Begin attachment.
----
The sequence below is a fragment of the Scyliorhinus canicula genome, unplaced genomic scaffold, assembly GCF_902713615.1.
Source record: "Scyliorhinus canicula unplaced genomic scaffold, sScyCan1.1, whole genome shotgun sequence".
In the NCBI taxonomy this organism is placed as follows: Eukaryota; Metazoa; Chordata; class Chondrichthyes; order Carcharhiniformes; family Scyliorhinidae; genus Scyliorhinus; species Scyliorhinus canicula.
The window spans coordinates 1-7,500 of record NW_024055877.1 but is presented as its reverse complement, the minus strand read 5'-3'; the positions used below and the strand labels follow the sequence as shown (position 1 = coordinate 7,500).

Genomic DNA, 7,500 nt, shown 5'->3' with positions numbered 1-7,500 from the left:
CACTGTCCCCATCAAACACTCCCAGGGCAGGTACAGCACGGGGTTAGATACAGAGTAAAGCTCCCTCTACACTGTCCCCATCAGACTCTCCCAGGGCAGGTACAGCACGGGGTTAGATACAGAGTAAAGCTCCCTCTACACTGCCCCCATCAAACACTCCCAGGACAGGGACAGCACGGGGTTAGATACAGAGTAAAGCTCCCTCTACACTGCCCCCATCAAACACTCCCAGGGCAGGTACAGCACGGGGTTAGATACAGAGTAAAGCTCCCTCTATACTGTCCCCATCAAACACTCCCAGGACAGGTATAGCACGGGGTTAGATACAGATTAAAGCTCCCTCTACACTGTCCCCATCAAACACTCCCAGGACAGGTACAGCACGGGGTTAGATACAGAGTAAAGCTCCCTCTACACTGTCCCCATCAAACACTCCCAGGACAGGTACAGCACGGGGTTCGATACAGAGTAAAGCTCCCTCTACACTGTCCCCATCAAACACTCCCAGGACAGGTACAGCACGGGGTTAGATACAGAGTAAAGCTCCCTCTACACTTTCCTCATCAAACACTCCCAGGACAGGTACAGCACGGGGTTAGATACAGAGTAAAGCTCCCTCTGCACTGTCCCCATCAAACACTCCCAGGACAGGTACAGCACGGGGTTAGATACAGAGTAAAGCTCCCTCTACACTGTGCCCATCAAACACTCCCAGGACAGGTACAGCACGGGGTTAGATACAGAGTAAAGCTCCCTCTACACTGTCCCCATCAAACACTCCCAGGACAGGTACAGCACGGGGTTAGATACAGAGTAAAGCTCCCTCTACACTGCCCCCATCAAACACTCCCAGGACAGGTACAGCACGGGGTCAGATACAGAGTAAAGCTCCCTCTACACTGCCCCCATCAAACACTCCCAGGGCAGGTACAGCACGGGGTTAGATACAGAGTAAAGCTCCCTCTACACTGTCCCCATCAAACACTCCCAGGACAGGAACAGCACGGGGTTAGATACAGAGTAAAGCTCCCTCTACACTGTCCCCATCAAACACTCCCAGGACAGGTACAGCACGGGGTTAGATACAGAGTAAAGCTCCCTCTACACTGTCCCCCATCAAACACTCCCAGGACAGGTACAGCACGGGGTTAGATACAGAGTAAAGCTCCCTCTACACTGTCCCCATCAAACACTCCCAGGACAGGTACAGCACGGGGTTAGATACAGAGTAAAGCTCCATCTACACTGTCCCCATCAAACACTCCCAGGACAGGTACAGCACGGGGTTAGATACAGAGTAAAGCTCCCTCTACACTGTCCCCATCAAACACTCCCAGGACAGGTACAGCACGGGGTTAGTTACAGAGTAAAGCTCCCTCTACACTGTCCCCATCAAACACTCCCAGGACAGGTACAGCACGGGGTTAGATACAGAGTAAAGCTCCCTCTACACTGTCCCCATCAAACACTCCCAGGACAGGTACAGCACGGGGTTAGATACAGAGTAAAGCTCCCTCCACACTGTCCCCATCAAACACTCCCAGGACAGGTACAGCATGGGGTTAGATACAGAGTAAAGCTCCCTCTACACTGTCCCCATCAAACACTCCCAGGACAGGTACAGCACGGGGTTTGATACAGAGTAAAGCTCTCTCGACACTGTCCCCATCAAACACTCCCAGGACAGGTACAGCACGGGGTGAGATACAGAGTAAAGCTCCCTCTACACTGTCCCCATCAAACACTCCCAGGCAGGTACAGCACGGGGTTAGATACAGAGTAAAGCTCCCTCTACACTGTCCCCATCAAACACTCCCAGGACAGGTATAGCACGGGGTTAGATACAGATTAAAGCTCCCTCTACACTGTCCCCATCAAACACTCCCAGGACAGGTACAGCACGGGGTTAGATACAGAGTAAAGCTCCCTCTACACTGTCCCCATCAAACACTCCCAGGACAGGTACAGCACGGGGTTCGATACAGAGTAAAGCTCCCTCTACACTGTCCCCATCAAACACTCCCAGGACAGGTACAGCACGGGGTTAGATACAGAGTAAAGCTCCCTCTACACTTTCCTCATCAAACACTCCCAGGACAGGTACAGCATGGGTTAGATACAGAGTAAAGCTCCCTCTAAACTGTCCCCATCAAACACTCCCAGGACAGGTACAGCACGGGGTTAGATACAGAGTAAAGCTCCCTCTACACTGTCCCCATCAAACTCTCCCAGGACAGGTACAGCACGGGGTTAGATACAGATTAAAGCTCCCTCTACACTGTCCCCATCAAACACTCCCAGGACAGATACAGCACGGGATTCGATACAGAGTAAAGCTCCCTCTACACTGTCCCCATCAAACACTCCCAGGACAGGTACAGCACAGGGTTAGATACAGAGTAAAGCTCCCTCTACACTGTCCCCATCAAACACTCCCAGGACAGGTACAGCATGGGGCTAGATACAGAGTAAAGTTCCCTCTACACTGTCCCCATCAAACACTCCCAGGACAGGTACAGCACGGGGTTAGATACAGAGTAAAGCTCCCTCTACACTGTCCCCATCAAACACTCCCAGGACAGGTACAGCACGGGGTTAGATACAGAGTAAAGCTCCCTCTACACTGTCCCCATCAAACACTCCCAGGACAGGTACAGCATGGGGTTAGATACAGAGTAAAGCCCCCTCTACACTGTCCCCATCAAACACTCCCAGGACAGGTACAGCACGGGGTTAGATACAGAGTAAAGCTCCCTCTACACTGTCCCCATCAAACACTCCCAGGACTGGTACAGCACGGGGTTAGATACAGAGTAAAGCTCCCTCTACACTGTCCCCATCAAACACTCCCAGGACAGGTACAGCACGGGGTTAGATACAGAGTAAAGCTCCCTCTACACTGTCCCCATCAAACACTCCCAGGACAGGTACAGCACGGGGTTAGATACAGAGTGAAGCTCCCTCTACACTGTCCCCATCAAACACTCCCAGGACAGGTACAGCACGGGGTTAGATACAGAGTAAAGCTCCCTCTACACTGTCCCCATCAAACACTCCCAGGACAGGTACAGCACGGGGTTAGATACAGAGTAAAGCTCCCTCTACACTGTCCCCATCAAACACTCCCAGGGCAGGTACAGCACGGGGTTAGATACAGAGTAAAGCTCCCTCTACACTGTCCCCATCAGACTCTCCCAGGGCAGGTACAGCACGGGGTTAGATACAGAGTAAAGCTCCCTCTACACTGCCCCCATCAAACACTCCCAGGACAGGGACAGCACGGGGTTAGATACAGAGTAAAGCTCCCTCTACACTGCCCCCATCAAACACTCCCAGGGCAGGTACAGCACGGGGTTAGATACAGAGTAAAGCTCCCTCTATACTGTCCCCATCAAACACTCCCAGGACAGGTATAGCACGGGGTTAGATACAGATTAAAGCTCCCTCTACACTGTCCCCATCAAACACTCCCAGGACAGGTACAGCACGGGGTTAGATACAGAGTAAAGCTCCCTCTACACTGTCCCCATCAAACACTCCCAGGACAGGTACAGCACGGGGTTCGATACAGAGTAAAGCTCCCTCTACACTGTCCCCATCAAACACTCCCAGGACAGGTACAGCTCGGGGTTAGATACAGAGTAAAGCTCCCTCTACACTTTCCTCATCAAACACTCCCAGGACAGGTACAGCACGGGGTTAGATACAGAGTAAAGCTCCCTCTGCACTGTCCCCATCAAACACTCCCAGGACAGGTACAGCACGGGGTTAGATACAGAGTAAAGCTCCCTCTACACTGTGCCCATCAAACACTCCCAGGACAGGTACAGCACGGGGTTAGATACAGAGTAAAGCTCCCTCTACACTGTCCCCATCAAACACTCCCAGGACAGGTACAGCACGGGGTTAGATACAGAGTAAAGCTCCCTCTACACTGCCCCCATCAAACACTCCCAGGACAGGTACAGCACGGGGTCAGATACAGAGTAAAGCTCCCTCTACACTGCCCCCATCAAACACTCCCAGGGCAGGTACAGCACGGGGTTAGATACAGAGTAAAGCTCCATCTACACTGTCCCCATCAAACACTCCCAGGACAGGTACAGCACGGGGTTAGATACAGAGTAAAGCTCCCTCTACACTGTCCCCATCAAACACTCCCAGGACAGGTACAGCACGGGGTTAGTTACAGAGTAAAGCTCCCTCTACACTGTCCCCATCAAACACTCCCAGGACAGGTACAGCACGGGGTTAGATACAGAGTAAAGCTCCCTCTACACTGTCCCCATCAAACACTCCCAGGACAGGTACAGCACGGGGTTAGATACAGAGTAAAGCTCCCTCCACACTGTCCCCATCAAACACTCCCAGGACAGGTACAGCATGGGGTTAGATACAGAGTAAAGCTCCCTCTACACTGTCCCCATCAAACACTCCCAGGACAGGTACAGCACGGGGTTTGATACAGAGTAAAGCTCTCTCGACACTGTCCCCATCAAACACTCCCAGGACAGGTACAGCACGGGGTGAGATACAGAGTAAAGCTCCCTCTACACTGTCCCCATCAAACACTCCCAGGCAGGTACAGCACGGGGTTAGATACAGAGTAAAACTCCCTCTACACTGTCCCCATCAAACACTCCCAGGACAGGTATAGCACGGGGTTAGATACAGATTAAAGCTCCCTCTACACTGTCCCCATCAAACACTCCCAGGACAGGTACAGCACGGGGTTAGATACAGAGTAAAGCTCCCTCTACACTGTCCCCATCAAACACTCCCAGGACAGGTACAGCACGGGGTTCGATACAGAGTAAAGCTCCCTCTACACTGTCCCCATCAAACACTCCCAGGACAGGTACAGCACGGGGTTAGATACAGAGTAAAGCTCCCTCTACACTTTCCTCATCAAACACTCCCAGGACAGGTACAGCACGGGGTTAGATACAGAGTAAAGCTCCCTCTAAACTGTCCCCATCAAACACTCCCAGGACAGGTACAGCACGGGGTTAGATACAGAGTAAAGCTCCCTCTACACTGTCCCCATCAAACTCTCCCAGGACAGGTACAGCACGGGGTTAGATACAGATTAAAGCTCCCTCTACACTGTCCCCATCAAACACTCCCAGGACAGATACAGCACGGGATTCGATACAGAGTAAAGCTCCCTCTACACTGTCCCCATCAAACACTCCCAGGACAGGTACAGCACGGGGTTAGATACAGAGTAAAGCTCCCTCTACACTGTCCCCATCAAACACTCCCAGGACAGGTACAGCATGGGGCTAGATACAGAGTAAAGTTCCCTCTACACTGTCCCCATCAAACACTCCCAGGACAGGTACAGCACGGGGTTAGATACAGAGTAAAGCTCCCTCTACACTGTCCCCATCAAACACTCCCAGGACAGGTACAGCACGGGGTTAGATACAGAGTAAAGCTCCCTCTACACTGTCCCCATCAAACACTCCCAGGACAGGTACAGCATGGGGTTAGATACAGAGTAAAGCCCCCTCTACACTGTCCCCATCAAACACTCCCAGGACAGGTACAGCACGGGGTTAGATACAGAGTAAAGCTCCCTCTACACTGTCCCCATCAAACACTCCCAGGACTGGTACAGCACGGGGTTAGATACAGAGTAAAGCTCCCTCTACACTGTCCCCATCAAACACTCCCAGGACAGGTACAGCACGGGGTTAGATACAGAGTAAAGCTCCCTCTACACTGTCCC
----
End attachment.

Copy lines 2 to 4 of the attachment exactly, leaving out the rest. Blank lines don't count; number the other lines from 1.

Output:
Source record: "Scyliorhinus canicula unplaced genomic scaffold, sScyCan1.1, whole genome shotgun sequence".
In the NCBI taxonomy this organism is placed as follows: Eukaryota; Metazoa; Chordata; class Chondrichthyes; order Carcharhiniformes; family Scyliorhinidae; genus Scyliorhinus; species Scyliorhinus canicula.
The window spans coordinates 1-7,500 of record NW_024055877.1 but is presented as its reverse complement, the minus strand read 5'-3'; the positions used below and the strand labels follow the sequence as shown (position 1 = coordinate 7,500).